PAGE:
Choose Ye This Day

Now fear the Lord and serve him with all faithfulness. Throw away the gods your ancestors worshiped beyond the Euphrates River and in Egypt, and serve the Lord. But if serving the Lord seems undesirable to you, then choose for yourselves this day whom you will serve, whether the gods your ancestors served beyond the Euphrates, or the gods of the Amorites, in whose land you are living. But as for me and my household, we will serve the Lord.
(Joshua 24:14–15, NIV)

Some days I feel like a cork in a steam… as if I’ve been swept up in a torrent and deposited someplace new and strange. But those are just feelings. My life is more a series of small choices. The places I end up are the results of small course corrections along the way. Occasionally, I must make a big decision, but life is much more like driving a car. I decide where to go and I decide how to get there. But nothing happens until I decide if I’m going to take the trip in the first place.

Israel journeyed long and hard not very far from the Promised Land. Occasionally, God stopped the show for a moment of orientation… of recommitment… putting them on notice that they too decide upon the course of their lives. The Jews would stand en masse, deciding together whether to go with God or not. And as the Jews discovered, life is in the small decisions along the way — like that slight tugging on the wheel that keeps a car on its original course.

A driver must keep the destination in mental view since roadways offer many choices along the way. Alternate routes peel off to the left and right, and signs along the road point to exotic destinations. Life is not like a tunnel where, when you go in one side of the mountain, you must come out on the other side. It’s more like a highway with continual interchanges, and where we have the freedom to travel wherever we would like. So, to stay true, a driver must decide on a destination, commit to the journey, and recommit to the journey along the way.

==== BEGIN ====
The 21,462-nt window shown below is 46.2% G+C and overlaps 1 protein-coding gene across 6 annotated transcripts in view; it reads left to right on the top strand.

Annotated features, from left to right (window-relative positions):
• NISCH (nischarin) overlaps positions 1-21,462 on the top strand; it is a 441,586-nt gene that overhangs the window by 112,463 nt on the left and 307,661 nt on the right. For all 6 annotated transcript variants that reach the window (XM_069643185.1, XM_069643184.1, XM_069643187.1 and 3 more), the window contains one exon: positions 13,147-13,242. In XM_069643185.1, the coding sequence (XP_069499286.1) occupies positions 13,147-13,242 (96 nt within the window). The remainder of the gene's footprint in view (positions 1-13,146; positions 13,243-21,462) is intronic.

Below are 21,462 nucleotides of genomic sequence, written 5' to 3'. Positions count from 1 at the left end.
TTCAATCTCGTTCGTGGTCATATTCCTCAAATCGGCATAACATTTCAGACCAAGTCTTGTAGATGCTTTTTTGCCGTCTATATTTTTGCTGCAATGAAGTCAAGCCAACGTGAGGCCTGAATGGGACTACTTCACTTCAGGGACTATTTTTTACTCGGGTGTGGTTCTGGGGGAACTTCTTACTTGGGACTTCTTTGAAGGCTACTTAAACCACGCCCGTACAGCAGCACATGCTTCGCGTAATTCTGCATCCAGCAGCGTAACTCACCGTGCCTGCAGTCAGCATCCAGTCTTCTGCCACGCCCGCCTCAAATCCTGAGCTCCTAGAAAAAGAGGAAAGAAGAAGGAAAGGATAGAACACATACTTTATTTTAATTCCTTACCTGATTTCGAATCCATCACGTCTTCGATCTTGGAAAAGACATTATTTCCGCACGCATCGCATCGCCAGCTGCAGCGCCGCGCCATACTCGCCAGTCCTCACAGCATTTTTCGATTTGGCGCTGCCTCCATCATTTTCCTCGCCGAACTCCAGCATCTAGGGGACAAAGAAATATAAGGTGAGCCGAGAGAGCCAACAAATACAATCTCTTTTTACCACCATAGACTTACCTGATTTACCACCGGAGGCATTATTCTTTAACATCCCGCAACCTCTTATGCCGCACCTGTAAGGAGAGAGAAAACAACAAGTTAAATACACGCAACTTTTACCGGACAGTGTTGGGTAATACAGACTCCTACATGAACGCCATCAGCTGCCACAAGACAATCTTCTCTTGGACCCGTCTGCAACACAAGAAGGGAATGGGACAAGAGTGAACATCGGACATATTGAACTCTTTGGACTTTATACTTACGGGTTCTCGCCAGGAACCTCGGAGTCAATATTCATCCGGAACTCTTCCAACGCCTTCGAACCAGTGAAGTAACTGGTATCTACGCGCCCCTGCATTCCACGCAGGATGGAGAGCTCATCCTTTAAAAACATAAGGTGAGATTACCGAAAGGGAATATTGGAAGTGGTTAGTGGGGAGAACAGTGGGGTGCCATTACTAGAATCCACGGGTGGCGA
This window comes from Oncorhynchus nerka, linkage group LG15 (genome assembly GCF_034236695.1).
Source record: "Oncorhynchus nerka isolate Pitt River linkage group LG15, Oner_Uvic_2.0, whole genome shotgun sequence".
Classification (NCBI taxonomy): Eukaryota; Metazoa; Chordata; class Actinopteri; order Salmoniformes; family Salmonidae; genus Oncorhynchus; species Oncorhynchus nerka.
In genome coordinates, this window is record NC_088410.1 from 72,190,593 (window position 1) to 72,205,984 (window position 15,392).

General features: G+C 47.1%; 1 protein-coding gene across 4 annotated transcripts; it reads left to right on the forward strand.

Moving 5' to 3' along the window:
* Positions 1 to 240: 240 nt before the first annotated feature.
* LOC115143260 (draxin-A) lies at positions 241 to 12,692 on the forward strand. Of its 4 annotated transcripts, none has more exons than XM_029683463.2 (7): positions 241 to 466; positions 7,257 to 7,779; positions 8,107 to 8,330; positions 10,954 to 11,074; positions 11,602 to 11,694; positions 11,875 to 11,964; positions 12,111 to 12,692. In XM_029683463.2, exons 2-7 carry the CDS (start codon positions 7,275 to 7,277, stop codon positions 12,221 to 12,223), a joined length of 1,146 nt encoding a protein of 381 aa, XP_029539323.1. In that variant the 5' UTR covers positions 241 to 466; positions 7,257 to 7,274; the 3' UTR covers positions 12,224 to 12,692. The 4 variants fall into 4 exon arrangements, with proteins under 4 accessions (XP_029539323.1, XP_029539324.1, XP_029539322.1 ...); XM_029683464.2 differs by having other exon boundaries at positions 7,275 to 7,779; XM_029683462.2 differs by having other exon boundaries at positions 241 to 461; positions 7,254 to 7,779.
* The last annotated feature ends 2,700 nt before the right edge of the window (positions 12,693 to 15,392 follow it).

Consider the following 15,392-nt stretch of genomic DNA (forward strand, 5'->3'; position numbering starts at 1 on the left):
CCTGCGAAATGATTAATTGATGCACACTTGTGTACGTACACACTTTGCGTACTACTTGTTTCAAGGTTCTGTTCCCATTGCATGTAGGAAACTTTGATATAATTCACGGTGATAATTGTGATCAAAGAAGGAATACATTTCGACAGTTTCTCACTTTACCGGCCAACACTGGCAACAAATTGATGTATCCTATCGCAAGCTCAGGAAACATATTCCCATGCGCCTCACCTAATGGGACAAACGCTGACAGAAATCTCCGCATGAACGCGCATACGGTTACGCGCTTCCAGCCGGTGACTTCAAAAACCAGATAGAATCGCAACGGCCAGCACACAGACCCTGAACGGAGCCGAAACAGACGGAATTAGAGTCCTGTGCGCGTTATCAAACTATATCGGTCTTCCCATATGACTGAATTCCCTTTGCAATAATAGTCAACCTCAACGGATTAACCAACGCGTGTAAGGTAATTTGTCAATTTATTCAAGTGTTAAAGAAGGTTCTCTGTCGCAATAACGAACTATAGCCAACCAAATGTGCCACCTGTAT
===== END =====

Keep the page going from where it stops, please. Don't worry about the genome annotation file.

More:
The Jews left Egypt and headed for Canaan under Moses’ leadership, and they traveled a circuitous rather than straight route through the wilderness. Why? Because they failed to recommit to God’s original plan. In fact, they rebuffed God by focusing on the problems ahead rather than on the Problem Solver… and a generation of them perished in the wilderness because of this. But before Joshua released the people to settle the new land, he challenged them to recommit. Why again? Because, settled or not, the journey continues even after the physical journey ceases.

You see, good beginnings do not cause good endings. Good middles do… and the middle is usually the most difficult part of any program. Beginnings tend to be fun and exciting, and endings tend to be satisfactory and victorious. But middles are all about walking, sweating and ennui… and it is these middles that make us champions.

Joshua did what he could to point the people in the right direction every day. But towards the end of their wanderings, he took a salutary moment and challenged the people to choose: follow your old gods or follow the true God by recommitting to the journey. Joshua took his own medicine, too. He let the people know what he decided for him and his family, and in this, he led by example.

Our own wilderness wanderings are a function of deciding where to place the next footstep and staying faithful to the original vision throughout the journey. We should choose which god (or God) to follow every day and every moment… because it’s not automatic. We choose our way through the wilderness… and we choose it one step at a time. 

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